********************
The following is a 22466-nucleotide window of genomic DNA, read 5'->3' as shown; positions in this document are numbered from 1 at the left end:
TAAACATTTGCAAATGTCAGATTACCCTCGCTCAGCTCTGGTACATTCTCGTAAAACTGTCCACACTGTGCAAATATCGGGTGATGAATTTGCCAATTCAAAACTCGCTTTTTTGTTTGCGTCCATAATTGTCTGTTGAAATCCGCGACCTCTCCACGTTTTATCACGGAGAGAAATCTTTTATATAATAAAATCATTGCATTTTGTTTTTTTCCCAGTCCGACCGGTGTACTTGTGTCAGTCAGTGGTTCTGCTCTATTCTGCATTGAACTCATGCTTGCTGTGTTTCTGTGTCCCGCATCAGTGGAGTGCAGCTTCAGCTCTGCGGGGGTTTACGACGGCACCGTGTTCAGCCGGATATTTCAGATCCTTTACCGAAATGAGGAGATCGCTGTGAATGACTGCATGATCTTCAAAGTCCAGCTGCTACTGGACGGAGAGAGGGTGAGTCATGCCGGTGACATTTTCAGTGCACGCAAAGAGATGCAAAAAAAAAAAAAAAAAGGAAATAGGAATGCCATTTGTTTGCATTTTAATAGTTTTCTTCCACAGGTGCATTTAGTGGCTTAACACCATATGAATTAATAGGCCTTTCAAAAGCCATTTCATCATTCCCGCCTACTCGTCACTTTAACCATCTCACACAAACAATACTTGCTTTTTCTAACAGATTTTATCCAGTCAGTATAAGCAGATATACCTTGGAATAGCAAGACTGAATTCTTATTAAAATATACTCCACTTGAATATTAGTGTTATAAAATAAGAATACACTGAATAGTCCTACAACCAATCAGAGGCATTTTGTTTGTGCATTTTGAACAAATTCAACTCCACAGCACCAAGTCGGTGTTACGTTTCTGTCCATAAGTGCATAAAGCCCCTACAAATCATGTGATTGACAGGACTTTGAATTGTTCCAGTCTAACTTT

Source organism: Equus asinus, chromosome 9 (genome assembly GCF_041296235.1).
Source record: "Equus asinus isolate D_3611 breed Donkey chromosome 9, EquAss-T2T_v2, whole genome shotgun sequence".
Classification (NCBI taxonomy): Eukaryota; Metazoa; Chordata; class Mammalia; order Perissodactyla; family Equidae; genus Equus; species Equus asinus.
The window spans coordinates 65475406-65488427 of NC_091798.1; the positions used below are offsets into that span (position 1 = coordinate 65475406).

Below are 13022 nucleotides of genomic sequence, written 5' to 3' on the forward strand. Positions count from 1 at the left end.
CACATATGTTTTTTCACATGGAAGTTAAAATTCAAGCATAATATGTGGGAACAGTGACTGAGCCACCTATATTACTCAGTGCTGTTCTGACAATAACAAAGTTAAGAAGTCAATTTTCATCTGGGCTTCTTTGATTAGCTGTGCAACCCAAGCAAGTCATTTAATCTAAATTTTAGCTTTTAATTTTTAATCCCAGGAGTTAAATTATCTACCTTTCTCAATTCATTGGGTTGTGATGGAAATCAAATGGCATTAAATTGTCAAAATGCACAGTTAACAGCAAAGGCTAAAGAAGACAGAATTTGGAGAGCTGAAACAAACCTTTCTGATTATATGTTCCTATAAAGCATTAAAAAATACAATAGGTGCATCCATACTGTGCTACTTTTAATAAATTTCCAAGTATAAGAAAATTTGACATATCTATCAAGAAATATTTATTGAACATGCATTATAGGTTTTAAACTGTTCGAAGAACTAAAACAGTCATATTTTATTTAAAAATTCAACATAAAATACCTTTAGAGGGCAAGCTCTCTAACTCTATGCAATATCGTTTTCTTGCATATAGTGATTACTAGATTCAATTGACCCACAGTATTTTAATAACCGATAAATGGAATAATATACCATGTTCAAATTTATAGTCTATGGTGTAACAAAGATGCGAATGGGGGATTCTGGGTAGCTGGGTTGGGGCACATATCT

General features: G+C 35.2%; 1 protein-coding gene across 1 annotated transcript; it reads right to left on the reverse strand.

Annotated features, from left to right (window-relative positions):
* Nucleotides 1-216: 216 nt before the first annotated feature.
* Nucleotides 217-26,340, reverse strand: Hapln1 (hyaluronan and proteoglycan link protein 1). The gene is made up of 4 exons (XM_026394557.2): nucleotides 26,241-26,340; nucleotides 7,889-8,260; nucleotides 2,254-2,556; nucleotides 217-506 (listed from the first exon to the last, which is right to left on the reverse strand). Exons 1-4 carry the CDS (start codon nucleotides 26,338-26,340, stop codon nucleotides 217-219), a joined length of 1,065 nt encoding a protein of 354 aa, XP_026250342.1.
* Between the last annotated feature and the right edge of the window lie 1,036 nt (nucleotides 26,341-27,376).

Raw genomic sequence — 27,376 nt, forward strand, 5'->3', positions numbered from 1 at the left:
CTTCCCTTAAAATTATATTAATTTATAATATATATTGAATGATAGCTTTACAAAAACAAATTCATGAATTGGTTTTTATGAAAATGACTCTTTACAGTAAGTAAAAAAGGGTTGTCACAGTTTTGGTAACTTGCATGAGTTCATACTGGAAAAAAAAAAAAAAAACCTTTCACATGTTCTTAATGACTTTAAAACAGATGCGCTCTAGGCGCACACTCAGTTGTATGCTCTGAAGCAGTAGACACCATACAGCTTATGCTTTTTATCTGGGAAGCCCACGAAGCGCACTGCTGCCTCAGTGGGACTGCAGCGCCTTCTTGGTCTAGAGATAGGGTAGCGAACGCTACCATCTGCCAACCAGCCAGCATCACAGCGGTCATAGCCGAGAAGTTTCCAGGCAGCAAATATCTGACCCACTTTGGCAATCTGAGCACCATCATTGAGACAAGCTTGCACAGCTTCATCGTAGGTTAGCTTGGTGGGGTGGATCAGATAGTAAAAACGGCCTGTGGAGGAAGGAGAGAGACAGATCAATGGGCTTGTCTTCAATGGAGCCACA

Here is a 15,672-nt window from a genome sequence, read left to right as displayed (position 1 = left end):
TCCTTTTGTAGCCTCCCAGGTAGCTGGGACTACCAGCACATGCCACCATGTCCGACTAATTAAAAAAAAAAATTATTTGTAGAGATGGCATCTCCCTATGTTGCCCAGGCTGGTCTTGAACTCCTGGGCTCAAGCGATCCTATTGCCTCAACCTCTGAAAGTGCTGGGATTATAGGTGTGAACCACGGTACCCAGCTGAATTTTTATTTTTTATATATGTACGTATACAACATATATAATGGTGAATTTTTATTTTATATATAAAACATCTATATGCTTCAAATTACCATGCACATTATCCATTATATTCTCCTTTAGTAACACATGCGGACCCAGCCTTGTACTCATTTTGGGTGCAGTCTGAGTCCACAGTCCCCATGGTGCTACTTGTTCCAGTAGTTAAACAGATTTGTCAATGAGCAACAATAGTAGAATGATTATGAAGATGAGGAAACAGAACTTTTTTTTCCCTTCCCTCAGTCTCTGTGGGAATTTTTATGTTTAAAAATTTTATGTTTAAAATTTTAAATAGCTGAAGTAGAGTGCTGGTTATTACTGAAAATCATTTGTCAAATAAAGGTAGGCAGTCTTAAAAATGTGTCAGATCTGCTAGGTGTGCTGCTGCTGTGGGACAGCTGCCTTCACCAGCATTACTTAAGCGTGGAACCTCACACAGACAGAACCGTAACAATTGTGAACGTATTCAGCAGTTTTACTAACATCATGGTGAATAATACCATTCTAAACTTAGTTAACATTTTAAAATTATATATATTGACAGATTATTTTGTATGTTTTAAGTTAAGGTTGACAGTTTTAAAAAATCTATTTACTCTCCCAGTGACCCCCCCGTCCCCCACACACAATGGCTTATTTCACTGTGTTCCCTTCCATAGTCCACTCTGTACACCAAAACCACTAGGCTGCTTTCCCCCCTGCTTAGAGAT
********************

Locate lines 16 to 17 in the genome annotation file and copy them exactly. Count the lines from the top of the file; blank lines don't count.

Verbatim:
Here is a 15,672-nt window from a genome sequence, read left to right as displayed (position 1 = left end):
TCCTTTTGTAGCCTCCCAGGTAGCTGGGACTACCAGCACATGCCACCATGTCCGACTAATTAAAAAAAAAAATTATTTGTAGAGATGGCATCTCCCTATGTTGCCCAGGCTGGTCTTGAACTCCTGGGCTCAAGCGATCCTATTGCCTCAACCTCTGAAAGTGCTGGGATTATAGGTGTGAACCACGGTACCCAGCTGAATTTTTATTTTTTATATATGTACGTATACAACATATATAATGGTGAATTTTTATTTTATATATAAAACATCTATATGCTTCAAATTACCATGCACATTATCCATTATATTCTCCTTTAGTAACACATGCGGACCCAGCCTTGTACTCATTTTGGGTGCAGTCTGAGTCCACAGTCCCCATGGTGCTACTTGTTCCAGTAGTTAAACAGATTTGTCAATGAGCAACAATAGTAGAATGATTATGAAGATGAGGAAACAGAACTTTTTTTTCCCTTCCCTCAGTCTCTGTGGGAATTTTTATGTTTAAAAATTTTATGTTTAAAATTTTAAATAGCTGAAGTAGAGTGCTGGTTATTACTGAAAATCATTTGTCAAATAAAGGTAGGCAGTCTTAAAAATGTGTCAGATCTGCTAGGTGTGCTGCTGCTGTGGGACAGCTGCCTTCACCAGCATTACTTAAGCGTGGAACCTCACACAGACAGAACCGTAACAATTGTGAACGTATTCAGCAGTTTTACTAACATCATGGTGAATAATACCATTCTAAACTTAGTTAACATTTTAAAATTATATATATTGACAGATTATTTTGTATGTTTTAAGTTAAGGTTGACAGTTTTAAAAAATCTATTTACTCTCCCAGTGACCCCCCCGTCCCCCACACACAATGGCTTATTTCACTGTGTTCCCTTCCATAGTCCACTCTGTACACCAAAACCACTAGGCTGCTTTCCCCCCTGCTTAGAGAT